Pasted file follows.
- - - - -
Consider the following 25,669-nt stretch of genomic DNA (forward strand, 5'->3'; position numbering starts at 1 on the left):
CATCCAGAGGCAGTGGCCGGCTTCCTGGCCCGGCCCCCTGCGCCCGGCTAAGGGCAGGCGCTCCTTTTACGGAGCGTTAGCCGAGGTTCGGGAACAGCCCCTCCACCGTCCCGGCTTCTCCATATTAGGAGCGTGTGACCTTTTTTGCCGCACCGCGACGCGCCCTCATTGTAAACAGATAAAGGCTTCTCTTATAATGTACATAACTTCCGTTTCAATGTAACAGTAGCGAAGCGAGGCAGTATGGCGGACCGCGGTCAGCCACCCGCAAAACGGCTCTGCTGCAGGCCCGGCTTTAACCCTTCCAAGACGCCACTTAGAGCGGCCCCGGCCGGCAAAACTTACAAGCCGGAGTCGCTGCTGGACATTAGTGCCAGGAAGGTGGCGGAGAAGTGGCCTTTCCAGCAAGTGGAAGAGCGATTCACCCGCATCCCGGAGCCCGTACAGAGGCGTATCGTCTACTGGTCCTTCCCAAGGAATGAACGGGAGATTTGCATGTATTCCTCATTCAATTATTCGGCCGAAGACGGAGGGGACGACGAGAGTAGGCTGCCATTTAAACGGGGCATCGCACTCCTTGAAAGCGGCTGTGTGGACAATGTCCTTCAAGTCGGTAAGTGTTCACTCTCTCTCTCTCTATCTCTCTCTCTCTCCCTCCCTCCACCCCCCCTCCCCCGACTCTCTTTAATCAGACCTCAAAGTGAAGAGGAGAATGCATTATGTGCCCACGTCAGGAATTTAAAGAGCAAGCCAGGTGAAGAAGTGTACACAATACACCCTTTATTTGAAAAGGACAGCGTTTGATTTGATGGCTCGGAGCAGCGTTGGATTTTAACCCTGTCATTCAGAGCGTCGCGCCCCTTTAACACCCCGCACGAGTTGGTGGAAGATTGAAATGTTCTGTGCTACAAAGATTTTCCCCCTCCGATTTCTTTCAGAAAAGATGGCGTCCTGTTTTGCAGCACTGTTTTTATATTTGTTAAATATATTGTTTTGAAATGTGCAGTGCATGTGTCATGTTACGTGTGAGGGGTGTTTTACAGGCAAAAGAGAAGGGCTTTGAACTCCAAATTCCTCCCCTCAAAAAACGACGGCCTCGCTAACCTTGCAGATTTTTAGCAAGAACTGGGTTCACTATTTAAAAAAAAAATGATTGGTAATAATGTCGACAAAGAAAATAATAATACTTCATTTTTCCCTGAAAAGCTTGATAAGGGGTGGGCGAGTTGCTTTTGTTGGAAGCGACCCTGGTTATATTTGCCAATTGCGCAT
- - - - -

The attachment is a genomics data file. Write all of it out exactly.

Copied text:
Consider the following 25,669-nt stretch of genomic DNA (forward strand, 5'->3'; position numbering starts at 1 on the left):
CATCCAGAGGCAGTGGCCGGCTTCCTGGCCCGGCCCCCTGCGCCCGGCTAAGGGCAGGCGCTCCTTTTACGGAGCGTTAGCCGAGGTTCGGGAACAGCCCCTCCACCGTCCCGGCTTCTCCATATTAGGAGCGTGTGACCTTTTTTGCCGCACCGCGACGCGCCCTCATTGTAAACAGATAAAGGCTTCTCTTATAATGTACATAACTTCCGTTTCAATGTAACAGTAGCGAAGCGAGGCAGTATGGCGGACCGCGGTCAGCCACCCGCAAAACGGCTCTGCTGCAGGCCCGGCTTTAACCCTTCCAAGACGCCACTTAGAGCGGCCCCGGCCGGCAAAACTTACAAGCCGGAGTCGCTGCTGGACATTAGTGCCAGGAAGGTGGCGGAGAAGTGGCCTTTCCAGCAAGTGGAAGAGCGATTCACCCGCATCCCGGAGCCCGTACAGAGGCGTATCGTCTACTGGTCCTTCCCAAGGAATGAACGGGAGATTTGCATGTATTCCTCATTCAATTATTCGGCCGAAGACGGAGGGGACGACGAGAGTAGGCTGCCATTTAAACGGGGCATCGCACTCCTTGAAAGCGGCTGTGTGGACAATGTCCTTCAAGTCGGTAAGTGTTCACTCTCTCTCTCTCTATCTCTCTCTCTCTCCCTCCCTCCACCCCCCCTCCCCCGACTCTCTTTAATCAGACCTCAAAGTGAAGAGGAGAATGCATTATGTGCCCACGTCAGGAATTTAAAGAGCAAGCCAGGTGAAGAAGTGTACACAATACACCCTTTATTTGAAAAGGACAGCGTTTGATTTGATGGCTCGGAGCAGCGTTGGATTTTAACCCTGTCATTCAGAGCGTCGCGCCCCTTTAACACCCCGCACGAGTTGGTGGAAGATTGAAATGTTCTGTGCTACAAAGATTTTCCCCCTCCGATTTCTTTCAGAAAAGATGGCGTCCTGTTTTGCAGCACTGTTTTTATATTTGTTAAATATATTGTTTTGAAATGTGCAGTGCATGTGTCATGTTACGTGTGAGGGGTGTTTTACAGGCAAAAGAGAAGGGCTTTGAACTCCAAATTCCTCCCCTCAAAAAACGACGGCCTCGCTAACCTTGCAGATTTTTAGCAAGAACTGGGTTCACTATTTAAAAAAAAAATGATTGGTAATAATGTCGACAAAGAAAATAATAATACTTCATTTTTCCCTGAAAAGCTTGATAAGGGGTGGGCGAGTTGCTTTTGTTGGAAGCGACCCTGGTTATATTTGCCAATTGCGCAT